‘You could at least have mentioned him as a co-author.’
I could have. I should have. If I could turn back the clock I would have. It was the biggest mistake of my life. Well, at least until a few days ago.
‘But what I really don’t understand,’ Carmo continued, ‘is why you would carry this around with you. Seems a bit masochistic, no?’
‘Stop asking questions,’ I said, trying to keep my voice down.
‘Why did you keep it, Gerald? Why not simply destroy it?’
‘Because that would mean destroying every memory I have of him. He was my friend. After he died I stabbed him in the back, but he was my friend. He always will be.’
That caught her off-guard. She did not know what to say at first. But then she smiled wryly.
‘So that’s why you want it back? As a souvenir from your so-called friend?’
‘Yes. That’s why I want it back.’
‘I’m afraid I can’t do that.’
Only then did I realise that the two of us were all alone atop the tower now. The other visitors were already halfway down by the look of it and I could see no one else heading upwards. This would be my window of opportunity.
I lunged forward, straight onto Carmo, flooring her. The flash drive shot from her hand, but with her other hand she was already reaching for a knife, hidden under her clothes. The knife cut me straight across the face. Instinctively I took a step back, as Carmo rose back to her feet, waving her weapon at me.
‘I was starting to like you, with all your sentimental crap,’ she said. ‘But no more.’
Her eyes darted to the flash drive.
‘Give it to me,’ she ordered me. ‘Give it to me or the next stab will do more damage than a mark on your face.’
I kneeled down, always keeping my eyes on her and slowly stepped towards her with the flash drive. I hadn’t been lying about my reasons to hang onto it. I did cherish the drive as my last tangible memory of Andrew. And I’d loathed to see anything happening to it. Which made what I did next all the harder.
With the drive within her reach, I swung it over her head, over the battlements, into the deep. Carmo’s reflex was to try and grab it. I did not hesitate. With a firm push she ended up against the stone wall and a swift swipe at her legs was all it took to topple her over. It wasn’t like in the movies. She didn’t scream. Not a sound. She just fell, first hitting the rock below and then ricocheting into the woods. She was dead. I had killed her. And this time there wasn’t a witness in sight.
At least, so I thought. Because mere seconds after Carmo had hit the trees, from out of the shadows a slow monotonous hand clap emerges, soon followed by the person I had least expected to see there.
‘Bravo,’ Leila applauded. ‘That was quite a show.’
Was it the relentless heat or the decompression following the traumatic events of the past minute that made me dizzy? Or was it the sudden realisation that I had been played by not one but two femmes fatales? It didn’t take me long to figure out the truth behind it all – one I had used numerous times before in my novels, a cliché as big as the ruins of this castle – but Leila was kind enough to spell it out for me, in case I wasn’t so fast on the ball.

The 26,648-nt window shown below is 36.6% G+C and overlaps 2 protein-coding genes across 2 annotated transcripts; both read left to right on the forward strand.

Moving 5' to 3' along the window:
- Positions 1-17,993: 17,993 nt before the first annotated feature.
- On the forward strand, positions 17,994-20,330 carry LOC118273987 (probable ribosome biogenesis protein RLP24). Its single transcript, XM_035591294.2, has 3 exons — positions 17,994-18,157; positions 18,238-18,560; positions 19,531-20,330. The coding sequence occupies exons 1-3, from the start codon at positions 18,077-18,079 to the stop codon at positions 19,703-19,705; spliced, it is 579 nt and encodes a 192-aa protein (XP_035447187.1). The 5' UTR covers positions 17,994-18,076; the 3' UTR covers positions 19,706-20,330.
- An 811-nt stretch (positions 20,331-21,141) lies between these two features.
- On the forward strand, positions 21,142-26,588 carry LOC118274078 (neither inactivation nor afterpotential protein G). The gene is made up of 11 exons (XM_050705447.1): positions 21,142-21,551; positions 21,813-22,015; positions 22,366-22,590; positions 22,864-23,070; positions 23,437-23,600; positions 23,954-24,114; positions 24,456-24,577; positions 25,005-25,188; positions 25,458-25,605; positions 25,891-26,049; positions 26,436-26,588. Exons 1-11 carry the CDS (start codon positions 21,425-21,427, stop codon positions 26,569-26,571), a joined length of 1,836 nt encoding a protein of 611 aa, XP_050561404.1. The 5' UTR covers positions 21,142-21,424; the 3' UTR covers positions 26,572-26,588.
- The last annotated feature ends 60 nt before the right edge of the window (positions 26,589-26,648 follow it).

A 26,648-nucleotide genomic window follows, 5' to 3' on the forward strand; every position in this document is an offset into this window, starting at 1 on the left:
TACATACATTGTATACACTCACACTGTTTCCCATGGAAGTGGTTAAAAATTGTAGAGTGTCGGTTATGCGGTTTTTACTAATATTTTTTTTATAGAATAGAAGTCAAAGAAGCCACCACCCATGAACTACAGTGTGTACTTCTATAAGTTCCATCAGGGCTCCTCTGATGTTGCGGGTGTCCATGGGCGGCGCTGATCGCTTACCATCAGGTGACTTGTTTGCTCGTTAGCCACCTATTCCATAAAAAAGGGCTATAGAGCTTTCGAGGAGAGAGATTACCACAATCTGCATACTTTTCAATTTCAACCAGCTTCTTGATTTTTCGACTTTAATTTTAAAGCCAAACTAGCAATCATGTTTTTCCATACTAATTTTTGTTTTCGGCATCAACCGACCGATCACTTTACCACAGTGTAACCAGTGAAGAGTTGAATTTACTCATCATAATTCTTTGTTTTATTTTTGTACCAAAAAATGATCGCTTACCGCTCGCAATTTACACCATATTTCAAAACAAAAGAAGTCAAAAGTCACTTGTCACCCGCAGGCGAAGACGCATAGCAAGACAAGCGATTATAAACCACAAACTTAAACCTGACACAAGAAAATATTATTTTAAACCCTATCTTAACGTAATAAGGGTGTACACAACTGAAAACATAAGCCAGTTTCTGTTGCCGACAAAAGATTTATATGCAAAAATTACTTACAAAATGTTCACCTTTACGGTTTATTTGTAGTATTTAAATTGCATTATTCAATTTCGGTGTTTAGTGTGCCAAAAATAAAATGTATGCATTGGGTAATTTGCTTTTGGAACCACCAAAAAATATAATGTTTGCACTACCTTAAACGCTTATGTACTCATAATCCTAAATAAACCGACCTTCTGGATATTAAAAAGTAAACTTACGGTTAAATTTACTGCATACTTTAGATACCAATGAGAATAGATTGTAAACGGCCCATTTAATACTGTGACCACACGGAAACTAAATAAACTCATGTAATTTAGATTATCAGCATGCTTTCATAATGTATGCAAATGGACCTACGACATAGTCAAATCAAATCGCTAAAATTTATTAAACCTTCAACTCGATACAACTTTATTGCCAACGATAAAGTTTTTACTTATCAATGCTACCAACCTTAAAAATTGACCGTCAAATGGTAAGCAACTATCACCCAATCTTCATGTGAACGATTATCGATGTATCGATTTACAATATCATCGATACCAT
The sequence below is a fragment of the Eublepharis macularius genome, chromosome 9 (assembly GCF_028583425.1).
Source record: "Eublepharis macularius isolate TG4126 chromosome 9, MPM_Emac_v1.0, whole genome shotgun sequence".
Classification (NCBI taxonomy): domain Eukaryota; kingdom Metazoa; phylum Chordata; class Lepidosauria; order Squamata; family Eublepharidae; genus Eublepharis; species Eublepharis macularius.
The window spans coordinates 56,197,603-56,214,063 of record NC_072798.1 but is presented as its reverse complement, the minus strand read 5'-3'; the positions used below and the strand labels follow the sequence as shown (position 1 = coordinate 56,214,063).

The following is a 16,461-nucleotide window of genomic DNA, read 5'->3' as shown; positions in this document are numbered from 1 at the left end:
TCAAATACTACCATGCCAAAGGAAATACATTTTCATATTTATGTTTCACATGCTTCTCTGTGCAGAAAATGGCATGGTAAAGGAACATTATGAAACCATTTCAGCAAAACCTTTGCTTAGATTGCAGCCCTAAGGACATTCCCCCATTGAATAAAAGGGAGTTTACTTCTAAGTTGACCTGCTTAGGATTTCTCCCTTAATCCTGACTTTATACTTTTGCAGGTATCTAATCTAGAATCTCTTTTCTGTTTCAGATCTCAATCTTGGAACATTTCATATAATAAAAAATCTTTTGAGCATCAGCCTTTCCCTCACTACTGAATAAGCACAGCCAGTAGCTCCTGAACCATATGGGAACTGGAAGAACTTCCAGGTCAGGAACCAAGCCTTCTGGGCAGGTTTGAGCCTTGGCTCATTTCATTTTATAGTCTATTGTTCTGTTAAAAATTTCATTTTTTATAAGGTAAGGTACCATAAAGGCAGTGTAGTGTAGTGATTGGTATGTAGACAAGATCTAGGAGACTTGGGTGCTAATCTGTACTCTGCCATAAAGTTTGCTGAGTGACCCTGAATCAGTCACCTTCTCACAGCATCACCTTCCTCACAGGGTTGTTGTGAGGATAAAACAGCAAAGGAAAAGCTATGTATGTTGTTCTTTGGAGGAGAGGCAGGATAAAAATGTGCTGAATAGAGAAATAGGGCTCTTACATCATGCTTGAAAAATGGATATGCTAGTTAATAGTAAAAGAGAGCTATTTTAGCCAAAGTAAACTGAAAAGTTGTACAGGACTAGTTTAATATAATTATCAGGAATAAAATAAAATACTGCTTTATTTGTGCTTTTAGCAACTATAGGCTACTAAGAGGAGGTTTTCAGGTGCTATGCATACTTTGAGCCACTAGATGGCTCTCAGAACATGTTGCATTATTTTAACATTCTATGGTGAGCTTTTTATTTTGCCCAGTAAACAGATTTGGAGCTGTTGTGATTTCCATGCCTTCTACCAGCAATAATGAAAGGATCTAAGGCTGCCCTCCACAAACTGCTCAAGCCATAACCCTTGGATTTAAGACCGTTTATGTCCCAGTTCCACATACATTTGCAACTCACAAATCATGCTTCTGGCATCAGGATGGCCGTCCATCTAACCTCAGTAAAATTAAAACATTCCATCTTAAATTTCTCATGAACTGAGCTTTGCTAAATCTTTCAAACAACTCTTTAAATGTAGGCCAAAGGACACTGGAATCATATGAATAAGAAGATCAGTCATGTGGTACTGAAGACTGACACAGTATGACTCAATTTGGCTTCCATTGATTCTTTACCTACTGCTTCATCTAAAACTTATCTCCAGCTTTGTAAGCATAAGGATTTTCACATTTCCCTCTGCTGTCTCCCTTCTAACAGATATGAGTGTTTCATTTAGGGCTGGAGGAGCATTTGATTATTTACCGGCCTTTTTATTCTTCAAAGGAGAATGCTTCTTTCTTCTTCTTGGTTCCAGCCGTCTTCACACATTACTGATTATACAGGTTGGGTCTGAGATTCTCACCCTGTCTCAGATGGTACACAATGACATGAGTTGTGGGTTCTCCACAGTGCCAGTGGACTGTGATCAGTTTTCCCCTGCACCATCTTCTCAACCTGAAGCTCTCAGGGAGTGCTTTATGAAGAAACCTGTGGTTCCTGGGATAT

‘Rodolfo was an incurable philander,’ she said. ‘He cheated on Carmo with me, then he cheated on me with someone else and he would have done the same to her if Carmo and I hadn’t found each other in a common plan to spare the other girls of Lisbon our fate.’
‘And if you hadn’t found me.’
‘You were a god-sent, Gerald. I had read your novels. They were filled with detectives falling for the gorgeous twenty-something local girl. Your stories were a dead giveaway. There’s no way you would have resisted Carmo’s charms.’
‘What made you so sure I’d go through with it?’
‘If you hadn’t, we had some other tricks up our sleeve. No need to bore with them now. But yes, the flash drive was a nice surprise. Writers are proud creatures, aren’t they? Your career or his life? A simple enough conundrum. As you have proven.’
‘I’m guessing you won’t mourn your partner in crime?’
‘I needed her, she needed me. We both needed a goon. It was a business transaction, that is all.’
‘So what happens now?’
‘I got what I wanted. And the last piece of evidence leading to me has just been disposed of by you. I’m in the clear. You, on the other hand, are not. That sketch is a bit crude, but I’m sure I’ll be able to make a positive ID from it. You can tell the police your story of course. And maybe they can prove that Carmo was involved. But not me. Not me.’
‘That is cold.’
‘That is life.’
‘You’ll never be able to live with this, you know. Guilt has a knack for creeping up on you.’ You never truly get over it. I know. And I didn’t even have to kill a man for it. All I did was steal a story. It’s been haunting me for years. Isn’t it ironic that it took me a murder – hell, two murders – to finally look into the mirror and face the consequences?’
‘I’m sure you’ll have plenty of time in prison to reflect on your flaws.’
‘No, I won’t. But I’m hoping you do.’
I showed her my smartphone, the red record button prominently visible.
‘We are prone to mistakes,’ I told. ‘It’s how we atone for them that distinguishes us from the common animal. Well, most of us anyway.’
Here I hit the ‘stop recording’ button, put the smartphone in my pocket and, to the sound Leila’s anguished scream, jumped from the battlements to my death.
To be continued …